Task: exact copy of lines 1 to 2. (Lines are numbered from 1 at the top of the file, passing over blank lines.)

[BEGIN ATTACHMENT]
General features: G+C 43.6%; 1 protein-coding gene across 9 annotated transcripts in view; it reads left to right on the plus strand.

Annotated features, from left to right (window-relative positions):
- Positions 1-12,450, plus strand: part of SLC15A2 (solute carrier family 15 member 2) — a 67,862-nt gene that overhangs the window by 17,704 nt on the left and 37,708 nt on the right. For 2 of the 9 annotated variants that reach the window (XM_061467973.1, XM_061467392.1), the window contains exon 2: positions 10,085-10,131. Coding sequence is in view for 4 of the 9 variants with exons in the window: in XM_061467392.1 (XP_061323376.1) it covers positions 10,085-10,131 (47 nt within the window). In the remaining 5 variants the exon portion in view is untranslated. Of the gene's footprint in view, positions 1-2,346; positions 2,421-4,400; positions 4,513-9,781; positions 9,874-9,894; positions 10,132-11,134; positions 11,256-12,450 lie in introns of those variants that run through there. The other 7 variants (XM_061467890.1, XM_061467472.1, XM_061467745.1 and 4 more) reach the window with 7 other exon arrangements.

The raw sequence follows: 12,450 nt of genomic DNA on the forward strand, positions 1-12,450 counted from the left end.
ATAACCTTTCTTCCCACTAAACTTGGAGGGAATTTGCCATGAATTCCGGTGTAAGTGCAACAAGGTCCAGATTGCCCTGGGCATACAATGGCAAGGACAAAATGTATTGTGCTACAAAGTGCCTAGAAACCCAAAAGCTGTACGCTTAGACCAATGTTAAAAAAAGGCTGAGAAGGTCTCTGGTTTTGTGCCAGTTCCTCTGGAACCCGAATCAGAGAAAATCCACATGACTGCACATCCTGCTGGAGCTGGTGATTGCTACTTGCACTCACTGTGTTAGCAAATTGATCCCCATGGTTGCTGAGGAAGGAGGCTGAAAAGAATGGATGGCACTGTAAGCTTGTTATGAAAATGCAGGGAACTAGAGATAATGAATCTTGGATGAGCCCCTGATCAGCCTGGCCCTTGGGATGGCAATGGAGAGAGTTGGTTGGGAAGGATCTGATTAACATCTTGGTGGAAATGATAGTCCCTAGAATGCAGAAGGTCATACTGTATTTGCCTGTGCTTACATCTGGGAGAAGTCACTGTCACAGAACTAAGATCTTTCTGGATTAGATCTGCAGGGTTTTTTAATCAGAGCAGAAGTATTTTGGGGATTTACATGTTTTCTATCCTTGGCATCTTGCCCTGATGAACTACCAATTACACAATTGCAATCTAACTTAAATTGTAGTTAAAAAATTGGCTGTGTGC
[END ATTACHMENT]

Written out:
General features: G+C 43.6%; 1 protein-coding gene across 9 annotated transcripts in view; it reads left to right on the plus strand.

Annotated features, from left to right (window-relative positions):